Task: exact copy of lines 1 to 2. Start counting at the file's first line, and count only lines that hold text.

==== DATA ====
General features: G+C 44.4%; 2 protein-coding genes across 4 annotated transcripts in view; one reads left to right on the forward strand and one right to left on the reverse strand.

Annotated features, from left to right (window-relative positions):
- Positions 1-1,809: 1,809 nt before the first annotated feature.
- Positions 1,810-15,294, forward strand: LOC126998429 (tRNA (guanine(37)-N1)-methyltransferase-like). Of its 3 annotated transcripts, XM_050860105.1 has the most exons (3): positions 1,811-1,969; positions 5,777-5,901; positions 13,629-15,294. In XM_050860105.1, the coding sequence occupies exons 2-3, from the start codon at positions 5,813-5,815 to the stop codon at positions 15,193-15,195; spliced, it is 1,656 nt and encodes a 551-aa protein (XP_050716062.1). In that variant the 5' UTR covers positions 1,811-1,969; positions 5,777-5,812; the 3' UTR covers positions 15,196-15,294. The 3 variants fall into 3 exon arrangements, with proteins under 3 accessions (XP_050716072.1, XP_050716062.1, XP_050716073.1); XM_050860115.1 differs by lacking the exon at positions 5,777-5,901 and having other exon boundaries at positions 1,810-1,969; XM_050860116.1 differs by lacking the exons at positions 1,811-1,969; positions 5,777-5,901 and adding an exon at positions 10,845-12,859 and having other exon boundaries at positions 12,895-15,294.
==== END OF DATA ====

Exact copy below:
General features: G+C 44.4%; 2 protein-coding genes across 4 annotated transcripts in view; one reads left to right on the forward strand and one right to left on the reverse strand.

Annotated features, from left to right (window-relative positions):